Posted by alisia* on Monday, February 11, 2008 at 6:04pm.
try to solve this equation with X=x^5
so u have x^10+x^5+1--->> X²+X+1
and it's much easier to solve this equation
so do u succeed??
As mk-tintin explained, you first solve the equation:
X²+X+1 = 0 --->
X = -1/2 +- 1/2 sqrt(3) i. We can write this as:
X = cos(4/3 pi) +- i sin(4/3 pi) (+- sign reversed relative to previous expression)
This can be written in exponential form as:
X = exp(+- 4/3 pi i)
The next step is to compute the five solutions of x^5 = X:
x = exp(+- 4/15 pi i + 2/5 n pi i)
for n = 0, 1,...,4 or some other range of five.
So we have ten solutions in total, let's denote them by w1, w2, ..., w10. Then:
x^10+x^5+1 = (x-w1)(x-w2)...(x-w10)
Finally, you want to rewrite the right hand side in terms of real factors only. To do this,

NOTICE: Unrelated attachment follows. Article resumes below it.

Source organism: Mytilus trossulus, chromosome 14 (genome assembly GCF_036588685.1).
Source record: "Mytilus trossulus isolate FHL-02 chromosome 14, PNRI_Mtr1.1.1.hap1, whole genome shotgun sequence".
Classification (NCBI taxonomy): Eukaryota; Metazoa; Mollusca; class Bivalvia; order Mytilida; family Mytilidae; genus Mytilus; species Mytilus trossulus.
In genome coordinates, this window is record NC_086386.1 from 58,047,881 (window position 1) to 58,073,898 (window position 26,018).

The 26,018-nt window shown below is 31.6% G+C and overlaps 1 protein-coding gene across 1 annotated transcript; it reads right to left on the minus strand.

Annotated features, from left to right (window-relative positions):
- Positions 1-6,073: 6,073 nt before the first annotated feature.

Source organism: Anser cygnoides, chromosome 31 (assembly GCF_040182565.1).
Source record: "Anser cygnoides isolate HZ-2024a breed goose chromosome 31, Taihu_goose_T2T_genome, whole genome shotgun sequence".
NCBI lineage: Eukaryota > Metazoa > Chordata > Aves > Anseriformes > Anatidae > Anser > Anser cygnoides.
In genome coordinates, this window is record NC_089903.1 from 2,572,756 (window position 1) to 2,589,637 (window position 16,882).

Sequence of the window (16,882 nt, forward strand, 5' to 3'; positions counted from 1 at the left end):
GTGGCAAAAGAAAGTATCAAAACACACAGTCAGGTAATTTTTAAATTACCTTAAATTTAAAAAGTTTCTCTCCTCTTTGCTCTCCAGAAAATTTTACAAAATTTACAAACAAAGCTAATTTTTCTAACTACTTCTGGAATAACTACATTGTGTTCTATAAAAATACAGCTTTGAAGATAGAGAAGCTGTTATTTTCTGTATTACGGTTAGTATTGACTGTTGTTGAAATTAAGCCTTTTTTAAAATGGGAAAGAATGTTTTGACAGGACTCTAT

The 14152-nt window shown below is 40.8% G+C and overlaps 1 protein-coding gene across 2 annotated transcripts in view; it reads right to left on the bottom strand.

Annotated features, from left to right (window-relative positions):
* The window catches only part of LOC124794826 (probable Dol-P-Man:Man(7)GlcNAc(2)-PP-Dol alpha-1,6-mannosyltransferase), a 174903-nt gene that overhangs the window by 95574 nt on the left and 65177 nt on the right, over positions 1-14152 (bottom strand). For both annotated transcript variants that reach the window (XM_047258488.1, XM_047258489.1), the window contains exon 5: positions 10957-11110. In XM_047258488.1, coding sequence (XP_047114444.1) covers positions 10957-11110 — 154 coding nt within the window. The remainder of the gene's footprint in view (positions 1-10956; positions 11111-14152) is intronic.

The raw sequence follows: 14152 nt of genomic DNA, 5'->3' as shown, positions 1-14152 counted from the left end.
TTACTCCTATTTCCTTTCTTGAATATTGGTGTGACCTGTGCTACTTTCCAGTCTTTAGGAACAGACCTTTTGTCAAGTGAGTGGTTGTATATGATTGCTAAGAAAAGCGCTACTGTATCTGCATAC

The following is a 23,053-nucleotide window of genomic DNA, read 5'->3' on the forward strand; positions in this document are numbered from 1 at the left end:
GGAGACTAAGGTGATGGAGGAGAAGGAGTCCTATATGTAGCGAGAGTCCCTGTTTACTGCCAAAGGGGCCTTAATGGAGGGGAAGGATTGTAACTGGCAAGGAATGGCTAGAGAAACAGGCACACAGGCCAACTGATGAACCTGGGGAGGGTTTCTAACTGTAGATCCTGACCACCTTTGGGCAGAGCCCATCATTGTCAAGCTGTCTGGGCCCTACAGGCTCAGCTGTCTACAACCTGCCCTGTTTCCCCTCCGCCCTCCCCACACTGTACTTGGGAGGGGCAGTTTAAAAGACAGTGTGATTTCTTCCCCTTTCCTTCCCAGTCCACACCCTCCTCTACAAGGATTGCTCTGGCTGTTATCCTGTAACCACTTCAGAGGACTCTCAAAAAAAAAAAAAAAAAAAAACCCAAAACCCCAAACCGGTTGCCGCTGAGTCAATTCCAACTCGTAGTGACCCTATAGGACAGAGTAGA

you exploit the fact that the roots of a polynomial with real coefficients come in pairs
that are related under complex conjugation. The two factors corresponding to two
such roots can be multiplied to yield a real quadratic factor. In this case we can use:
(x - exp(4/15 pi i + 2/5 n pi i))(x - exp(-4/15 pi i - 2/5 n pi i)) =
x^2 - 2 cos[(4/15 + 2/5 n) pi] x + 1
So, the factorization can be written as:
x^10+x^5+1 = (x^2 - 2 cos(4/15 pi) x + 1)(x^2 -2 cos(2/3 pi) x + 1)
(x^2 - 2 cos(16/15 pi) x + 1)(x^2 - 2 cos(22/15 pi) x + 1)(x^2 - 2 cos(28/15 pi) x + 1)
Now, we aren't finished yet, because each of the cosine terms can be simplified:
cos(4/15 pi) = 1/8 [1-sqrt(5)] + 1/4 sqrt{2/3 [5 + sqrt(5)]}
cos(2/3 pi) = - 1/2
cos(16/15 pi) = 1/8 [1-sqrt(5)] - 1/4 sqrt{2/3 [5 + sqrt(5)]}
cos(22/15 pi) = 1/8 [1+sqrt(5)] - 1/4 sqrt{2/3 [5 - sqrt(5)]}
cos(4/15 pi) = 1/8 [1+sqrt(5)] + 1/4 sqrt{2/3 [5 - sqrt(5)]}
ok, i think i get it now. thank you!
i got it. thanks a lot*